Uncovering New Connections Between Aging and Disability Studies through Literature
In between reading, having coffee with friends, and hanging out with her cat Wilson, master of arts student Sandy Robinson is uncovering interesting connections in her research. As a graduate student with deep interests in both literature and disability studies, Ms. Robinson discovered surprising ties to aging studies in the first year of her master’s, and that these connections were not often explored. In the following Q&A, Ms. Robinson describes how she wishes to change that through her research on Canadian literature, specializing in Aging Studies.
As an alum, what brought you back to Trent for your graduate degree?
I really enjoyed my time as an undergrad, so when I returned to the Peterborough area, attending Trent for my master’s degree made sense. I love the academic rigor of Trent, mixed with the caring atmosphere. Trent has wonderful opportunities for student growth with the benefits of a small, supportive university.
What’s the connection between your research in Public Texts and aging studies?
As part of the Public Texts graduate program, we are encouraged to explore texts which we are passionate about, as well as how texts reach and affect audiences. One field which I am very passionate about is disability studies. In the first semester of my M.A., I took a course called “Aging, Disability & Care” with Professor Sally Chivers in Trent’s English department. In that course, I realized that aging studies was just as rich as disability studies and very relevant in our contemporary Canadian landscape. It was around this time that I applied for the graduate specialization in Aging Studies to complement my degree.
How are you showing these connections within your research?
My research focuses on the portrayal of older-disabled female protagonists of two Canadian novels: Cereus Blooms at Night by Shani Mootoo and Soucouyant: A Novel of Forgetting by David Chariandy. To examine the novels, I’m using the frames of disability studies and aging studies. As I mentioned they are both rich and varied fields but, what I have discovered is that they often work without consulting the other. In my major research project, I hope to show how fruitful the two fields of aging and disability can be when in conversation.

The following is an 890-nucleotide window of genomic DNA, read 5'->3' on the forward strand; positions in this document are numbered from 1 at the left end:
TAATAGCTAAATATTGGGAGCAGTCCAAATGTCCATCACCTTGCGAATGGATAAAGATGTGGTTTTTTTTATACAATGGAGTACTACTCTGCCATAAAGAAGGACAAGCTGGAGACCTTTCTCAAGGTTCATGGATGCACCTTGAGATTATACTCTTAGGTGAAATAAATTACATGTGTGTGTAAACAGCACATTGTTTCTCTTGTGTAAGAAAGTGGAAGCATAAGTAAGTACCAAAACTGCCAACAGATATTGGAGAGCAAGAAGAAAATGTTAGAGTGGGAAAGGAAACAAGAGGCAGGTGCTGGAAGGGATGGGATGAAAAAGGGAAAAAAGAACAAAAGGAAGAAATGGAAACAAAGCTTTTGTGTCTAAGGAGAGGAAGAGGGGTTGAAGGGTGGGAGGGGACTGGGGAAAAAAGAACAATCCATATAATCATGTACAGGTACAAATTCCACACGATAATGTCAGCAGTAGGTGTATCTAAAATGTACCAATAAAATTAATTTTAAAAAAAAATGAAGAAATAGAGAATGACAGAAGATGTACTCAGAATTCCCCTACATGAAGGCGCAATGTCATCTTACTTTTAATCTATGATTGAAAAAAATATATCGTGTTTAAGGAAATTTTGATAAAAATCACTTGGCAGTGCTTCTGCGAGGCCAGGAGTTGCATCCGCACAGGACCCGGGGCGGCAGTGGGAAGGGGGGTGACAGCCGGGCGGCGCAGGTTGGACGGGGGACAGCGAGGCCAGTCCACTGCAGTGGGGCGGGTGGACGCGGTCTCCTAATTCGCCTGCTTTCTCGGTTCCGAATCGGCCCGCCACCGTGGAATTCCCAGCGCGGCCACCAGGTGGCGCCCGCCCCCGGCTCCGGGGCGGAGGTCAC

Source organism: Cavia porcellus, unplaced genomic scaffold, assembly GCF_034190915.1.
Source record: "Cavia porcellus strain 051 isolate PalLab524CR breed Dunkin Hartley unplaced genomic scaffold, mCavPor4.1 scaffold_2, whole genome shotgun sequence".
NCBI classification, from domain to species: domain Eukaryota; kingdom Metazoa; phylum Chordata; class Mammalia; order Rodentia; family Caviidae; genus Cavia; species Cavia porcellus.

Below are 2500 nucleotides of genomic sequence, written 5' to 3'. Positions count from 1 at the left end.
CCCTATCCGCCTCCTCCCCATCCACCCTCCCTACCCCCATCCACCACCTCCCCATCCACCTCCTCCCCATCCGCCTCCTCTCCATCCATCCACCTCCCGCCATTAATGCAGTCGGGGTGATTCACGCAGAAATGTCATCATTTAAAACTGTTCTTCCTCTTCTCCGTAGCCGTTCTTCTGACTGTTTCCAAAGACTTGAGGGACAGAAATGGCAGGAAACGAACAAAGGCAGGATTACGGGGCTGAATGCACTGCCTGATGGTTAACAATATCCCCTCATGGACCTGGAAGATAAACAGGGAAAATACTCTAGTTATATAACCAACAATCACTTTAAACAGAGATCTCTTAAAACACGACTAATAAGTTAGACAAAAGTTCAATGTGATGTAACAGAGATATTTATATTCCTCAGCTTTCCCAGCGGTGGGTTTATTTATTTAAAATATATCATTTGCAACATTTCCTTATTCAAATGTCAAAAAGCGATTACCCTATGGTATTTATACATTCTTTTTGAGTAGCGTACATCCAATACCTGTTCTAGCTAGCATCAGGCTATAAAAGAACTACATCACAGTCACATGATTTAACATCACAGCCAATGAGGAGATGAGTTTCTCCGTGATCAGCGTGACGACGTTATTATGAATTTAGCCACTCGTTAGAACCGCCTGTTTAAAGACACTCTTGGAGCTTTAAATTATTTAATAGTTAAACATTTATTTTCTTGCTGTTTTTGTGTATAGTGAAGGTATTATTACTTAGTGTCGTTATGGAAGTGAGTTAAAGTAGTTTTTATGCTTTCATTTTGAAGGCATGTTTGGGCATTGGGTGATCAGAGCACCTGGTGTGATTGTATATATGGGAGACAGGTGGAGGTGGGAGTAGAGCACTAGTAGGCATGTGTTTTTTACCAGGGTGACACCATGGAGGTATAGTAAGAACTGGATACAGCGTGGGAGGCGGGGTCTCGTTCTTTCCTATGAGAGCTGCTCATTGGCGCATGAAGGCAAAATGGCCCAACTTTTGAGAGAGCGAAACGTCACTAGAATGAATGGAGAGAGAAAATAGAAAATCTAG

How can students (undergraduate and graduate alike) get involved in aging studies?
There are many paths into aging studies whether you are in the humanities, social sciences or sciences. As we are an aging society, a knowledge of aging studies is likely to be an asset in future endeavours. For my fellow Trent students, I highly recommend checking out the Trent Centre for Aging and Society (TCAS). TCAS offers lots of student-friendly programming including free lectures, a journal reading club, and early-career networking events. These events are very welcoming to all and often have lots of snacks! Also, there are many Trent faculty involved with aging studies. If you have a passion for a certain part of aging studies, there is likely a professor with a similar interest. TCAS is a great place to start those student-faculty conversations.
Learn more about the Trent Centre for Aging & Society and the specialization in Aging Studies.
Posted on April 17, 2020